US, September 17, 2014: The US Energy Information Administration (EIA) has projected that generation of geothermal electricity could more than quadruple by 2040, increasing to over 67,000 GW-hr.
This increase in generation could facilitate California and other states fulfil their mandated renewable generation needs.
Geothermal generation, akin to wind and solar energy is nearly emissions-free. However, in contrast to wind and solar energy, geothermal baseload energy is able to function at relatively high capacities.
At present 64 conventional geothermal power plants operate in the U.S. providing nearly 2,700 MW of total capacity and three-quarters of this generation occurs in California due to favourable geothermal policy, resources and market conditions.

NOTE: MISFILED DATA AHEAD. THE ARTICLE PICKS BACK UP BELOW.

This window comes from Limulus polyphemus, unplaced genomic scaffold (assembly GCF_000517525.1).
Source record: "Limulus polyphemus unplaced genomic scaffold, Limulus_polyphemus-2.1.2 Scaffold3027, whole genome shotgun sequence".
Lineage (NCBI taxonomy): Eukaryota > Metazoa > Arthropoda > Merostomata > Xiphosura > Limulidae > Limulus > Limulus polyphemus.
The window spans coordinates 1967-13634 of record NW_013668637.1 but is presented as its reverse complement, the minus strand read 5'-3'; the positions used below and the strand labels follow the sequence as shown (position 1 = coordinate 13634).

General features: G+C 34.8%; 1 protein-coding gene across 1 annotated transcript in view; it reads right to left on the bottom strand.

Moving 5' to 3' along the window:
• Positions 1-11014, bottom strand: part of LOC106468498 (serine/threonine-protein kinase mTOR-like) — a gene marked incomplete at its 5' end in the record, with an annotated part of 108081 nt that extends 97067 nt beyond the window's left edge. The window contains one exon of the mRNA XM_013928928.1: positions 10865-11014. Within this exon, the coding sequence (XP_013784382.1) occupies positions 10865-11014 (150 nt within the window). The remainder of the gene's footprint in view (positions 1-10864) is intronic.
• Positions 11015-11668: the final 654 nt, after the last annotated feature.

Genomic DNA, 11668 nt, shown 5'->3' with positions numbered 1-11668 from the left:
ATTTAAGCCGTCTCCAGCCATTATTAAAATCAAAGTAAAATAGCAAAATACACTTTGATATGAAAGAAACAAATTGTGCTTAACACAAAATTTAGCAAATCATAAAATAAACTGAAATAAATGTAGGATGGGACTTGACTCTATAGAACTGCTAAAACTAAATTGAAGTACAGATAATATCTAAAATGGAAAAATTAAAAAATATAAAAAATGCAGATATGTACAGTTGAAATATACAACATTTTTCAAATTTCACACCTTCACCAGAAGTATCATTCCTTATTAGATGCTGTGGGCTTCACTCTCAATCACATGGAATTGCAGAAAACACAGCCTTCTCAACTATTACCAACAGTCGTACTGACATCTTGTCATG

While geothermal electricity generation rose 11 percent between 2008 and 2013, the geothermal contribution of total U.S. generation has remained consistently around 0.4% since 2001.
However, since 2001, new geothermal capacity additions have increasingly been established in other western states due to availability of deep, naturally permeable rock formations and easy access to high-temperature fluids. Most of the low-cost resources in California have already been developed.